Read More
January 18, 2019 - 10:57 pm
PHOENIX (AP) — A federal judge has found four women guilty of entering a national wildlife refuge without a permit as they sought to place food and water in the Arizona desert for migrants. U.S. Magistrate Judge Bernardo Velasco's ruling Friday marked the first conviction against humanitarian aid...
Read More
FILE- In this Jan. 18, 2014, file photo, an endangered female orca leaps from the water while breaching in Puget Sound west of Seattle, Wash. For years, scientists have identified dams, pollution and vessel noise as causes of the troubling decline of the Pacific Northwest's resident killer whales. Now, they may have found a new and more surprising culprit: pink salmon. Salmon researchers perusing data on the website of the Center for Whale Research noticed a startling trend: that for the past two decades, significantly more of the whales have died in even-numbered years than in odd years. In a newly published paper, they speculate that the pattern is related to pink salmon, which return to the waters between Washington state and Canada in enormous numbers every other year. (AP Photo/Elaine Thompson, File)
January 18, 2019 - 4:52 pm
SEATTLE (AP) — Over the years, scientists have identified dams, pollution and vessel noise as causes of the troubling decline of the Pacific Northwest's resident killer whales. Now, they may have found a new and more surprising culprit: pink salmon. Four salmon researchers were perusing orca data...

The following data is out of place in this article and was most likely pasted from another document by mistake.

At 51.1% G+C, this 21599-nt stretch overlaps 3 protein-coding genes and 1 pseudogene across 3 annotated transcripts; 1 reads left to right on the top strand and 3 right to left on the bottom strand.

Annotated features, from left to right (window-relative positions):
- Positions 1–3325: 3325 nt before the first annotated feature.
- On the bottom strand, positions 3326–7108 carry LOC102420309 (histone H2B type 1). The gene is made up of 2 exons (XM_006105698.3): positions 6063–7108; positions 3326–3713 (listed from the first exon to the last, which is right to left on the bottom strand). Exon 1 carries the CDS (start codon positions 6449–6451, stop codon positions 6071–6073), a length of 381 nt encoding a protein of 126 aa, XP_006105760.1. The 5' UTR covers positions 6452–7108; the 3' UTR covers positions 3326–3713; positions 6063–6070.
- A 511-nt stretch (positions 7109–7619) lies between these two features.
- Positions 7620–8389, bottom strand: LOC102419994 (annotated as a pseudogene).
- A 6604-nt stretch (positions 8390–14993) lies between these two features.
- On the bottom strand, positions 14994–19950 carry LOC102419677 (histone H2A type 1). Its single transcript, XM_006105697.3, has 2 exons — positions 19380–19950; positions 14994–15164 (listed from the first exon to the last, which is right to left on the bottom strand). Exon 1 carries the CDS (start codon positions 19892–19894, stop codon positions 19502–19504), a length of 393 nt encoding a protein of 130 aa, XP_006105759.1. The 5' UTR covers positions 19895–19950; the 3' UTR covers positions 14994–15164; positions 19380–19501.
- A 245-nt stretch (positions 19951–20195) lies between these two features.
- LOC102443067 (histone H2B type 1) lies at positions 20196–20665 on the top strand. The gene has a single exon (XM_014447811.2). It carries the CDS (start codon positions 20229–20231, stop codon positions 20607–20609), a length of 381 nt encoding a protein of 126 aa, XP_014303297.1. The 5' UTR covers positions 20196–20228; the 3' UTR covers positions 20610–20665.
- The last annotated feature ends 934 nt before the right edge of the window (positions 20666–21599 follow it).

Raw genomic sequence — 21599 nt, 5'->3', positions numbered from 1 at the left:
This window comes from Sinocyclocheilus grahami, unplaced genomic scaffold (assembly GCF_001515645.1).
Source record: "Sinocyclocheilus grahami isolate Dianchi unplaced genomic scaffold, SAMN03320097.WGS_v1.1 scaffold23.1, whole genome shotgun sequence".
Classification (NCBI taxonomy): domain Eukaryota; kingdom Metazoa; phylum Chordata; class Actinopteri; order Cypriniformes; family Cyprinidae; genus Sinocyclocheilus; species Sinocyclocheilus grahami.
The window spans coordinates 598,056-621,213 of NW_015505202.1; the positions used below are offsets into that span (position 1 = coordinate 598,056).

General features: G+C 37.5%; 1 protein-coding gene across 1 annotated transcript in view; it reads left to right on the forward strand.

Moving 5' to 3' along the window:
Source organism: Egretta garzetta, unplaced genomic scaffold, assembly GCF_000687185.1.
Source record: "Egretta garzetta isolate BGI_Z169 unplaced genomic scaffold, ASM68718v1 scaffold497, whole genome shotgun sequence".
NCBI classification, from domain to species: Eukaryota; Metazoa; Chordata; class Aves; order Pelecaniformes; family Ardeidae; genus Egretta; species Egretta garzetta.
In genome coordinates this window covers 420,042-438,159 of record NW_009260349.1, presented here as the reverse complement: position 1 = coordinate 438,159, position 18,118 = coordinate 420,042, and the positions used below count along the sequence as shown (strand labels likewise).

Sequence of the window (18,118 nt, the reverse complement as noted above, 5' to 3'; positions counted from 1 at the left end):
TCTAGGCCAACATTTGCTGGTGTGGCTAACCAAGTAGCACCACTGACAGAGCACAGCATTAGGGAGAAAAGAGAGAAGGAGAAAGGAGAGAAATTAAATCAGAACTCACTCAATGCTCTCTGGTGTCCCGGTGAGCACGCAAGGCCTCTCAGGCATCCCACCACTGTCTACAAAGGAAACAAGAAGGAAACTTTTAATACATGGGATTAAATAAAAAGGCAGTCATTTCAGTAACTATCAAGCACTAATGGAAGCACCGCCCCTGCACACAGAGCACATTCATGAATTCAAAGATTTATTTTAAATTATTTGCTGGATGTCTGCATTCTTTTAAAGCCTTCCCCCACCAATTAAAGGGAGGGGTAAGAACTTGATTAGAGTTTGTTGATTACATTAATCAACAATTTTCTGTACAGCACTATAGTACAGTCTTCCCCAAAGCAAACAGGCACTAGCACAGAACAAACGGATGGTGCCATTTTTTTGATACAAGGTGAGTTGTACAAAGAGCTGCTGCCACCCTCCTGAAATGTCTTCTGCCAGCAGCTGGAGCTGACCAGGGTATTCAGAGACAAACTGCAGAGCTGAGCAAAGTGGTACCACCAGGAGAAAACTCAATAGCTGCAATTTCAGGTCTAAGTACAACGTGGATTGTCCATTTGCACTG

Read More
In this Jan. 15, 2019 photo provided by Juan Oliphant, Ocean Ramsey, a shark researcher and advocate, swims with a large great white shark off the shore of Oahu. Ramsey told The Associated Press on Thursday, Jan. 17 that images of her swimming next to a huge great white shark prove that these top predators should be protected, not feared. (Juan Oliphant via AP)
January 18, 2019 - 1:45 pm
HALEIWA, Hawaii (AP) — Two shark researchers who came face to face with what could be one of the largest great whites ever recorded are using their encounter as an opportunity to push for legislation that would protect sharks in Hawaii. Ocean Ramsey, a shark researcher and conservationist, told The...
Read More
FILE- In a Feb. 5, 2018, file photo, defendant Liane Shekter-Smith, 57, listens during a preliminary examination in the cases of four defendants, all former or current officials from the Michigan Department of Environmental Quality in Flint, Mich. Shekter-Smith, Michael Prysby and Stephen Busch of the MDEQ recently accepted plea deals in the Flint water criminal investigation. Some Flint residents are upset, saying key people who could have stopped the lead disaster in 2014-15 are getting off easy. (Jake May/The Flint Journal via AP, File)